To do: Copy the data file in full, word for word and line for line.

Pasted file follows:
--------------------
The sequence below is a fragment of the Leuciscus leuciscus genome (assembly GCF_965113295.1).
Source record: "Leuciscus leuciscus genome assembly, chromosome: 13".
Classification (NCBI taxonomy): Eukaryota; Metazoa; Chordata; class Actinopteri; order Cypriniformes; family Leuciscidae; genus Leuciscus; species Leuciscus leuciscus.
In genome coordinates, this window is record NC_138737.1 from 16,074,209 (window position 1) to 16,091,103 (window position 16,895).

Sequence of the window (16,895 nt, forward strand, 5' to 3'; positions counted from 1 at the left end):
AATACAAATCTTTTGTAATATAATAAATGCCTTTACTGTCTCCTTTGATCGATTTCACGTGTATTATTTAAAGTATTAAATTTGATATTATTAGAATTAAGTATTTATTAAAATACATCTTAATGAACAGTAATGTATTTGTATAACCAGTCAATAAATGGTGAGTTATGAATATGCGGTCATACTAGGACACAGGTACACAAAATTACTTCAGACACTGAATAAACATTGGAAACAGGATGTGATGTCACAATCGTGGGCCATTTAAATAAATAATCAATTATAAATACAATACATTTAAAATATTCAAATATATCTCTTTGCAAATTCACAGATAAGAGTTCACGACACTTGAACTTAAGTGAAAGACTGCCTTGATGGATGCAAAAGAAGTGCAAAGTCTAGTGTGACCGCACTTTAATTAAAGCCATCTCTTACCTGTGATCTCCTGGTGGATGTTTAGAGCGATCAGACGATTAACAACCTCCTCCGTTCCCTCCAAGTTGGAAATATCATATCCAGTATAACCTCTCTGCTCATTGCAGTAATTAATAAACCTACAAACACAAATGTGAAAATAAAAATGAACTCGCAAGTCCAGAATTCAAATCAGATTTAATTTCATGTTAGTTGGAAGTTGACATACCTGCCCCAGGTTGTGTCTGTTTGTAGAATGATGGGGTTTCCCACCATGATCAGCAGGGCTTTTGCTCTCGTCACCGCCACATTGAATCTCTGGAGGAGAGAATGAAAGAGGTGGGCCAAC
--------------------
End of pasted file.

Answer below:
The sequence below is a fragment of the Leuciscus leuciscus genome (assembly GCF_965113295.1).
Source record: "Leuciscus leuciscus genome assembly, chromosome: 13".
Classification (NCBI taxonomy): Eukaryota; Metazoa; Chordata; class Actinopteri; order Cypriniformes; family Leuciscidae; genus Leuciscus; species Leuciscus leuciscus.
In genome coordinates, this window is record NC_138737.1 from 16,074,209 (window position 1) to 16,091,103 (window position 16,895).

Sequence of the window (16,895 nt, forward strand, 5' to 3'; positions counted from 1 at the left end):
AATACAAATCTTTTGTAATATAATAAATGCCTTTACTGTCTCCTTTGATCGATTTCACGTGTATTATTTAAAGTATTAAATTTGATATTATTAGAATTAAGTATTTATTAAAATACATCTTAATGAACAGTAATGTATTTGTATAACCAGTCAATAAATGGTGAGTTATGAATATGCGGTCATACTAGGACACAGGTACACAAAATTACTTCAGACACTGAATAAACATTGGAAACAGGATGTGATGTCACAATCGTGGGCCATTTAAATAAATAATCAATTATAAATACAATACATTTAAAATATTCAAATATATCTCTTTGCAAATTCACAGATAAGAGTTCACGACACTTGAACTTAAGTGAAAGACTGCCTTGATGGATGCAAAAGAAGTGCAAAGTCTAGTGTGACCGCACTTTAATTAAAGCCATCTCTTACCTGTGATCTCCTGGTGGATGTTTAGAGCGATCAGACGATTAACAACCTCCTCCGTTCCCTCCAAGTTGGAAATATCATATCCAGTATAACCTCTCTGCTCATTGCAGTAATTAATAAACCTACAAACACAAATGTGAAAATAAAAATGAACTCGCAAGTCCAGAATTCAAATCAGATTTAATTTCATGTTAGTTGGAAGTTGACATACCTGCCCCAGGTTGTGTCTGTTTGTAGAATGATGGGGTTTCCCACCATGATCAGCAGGGCTTTTGCTCTCGTCACCGCCACATTGAATCTCTGGAGGAGAGAATGAAAGAGGTGGGCCAAC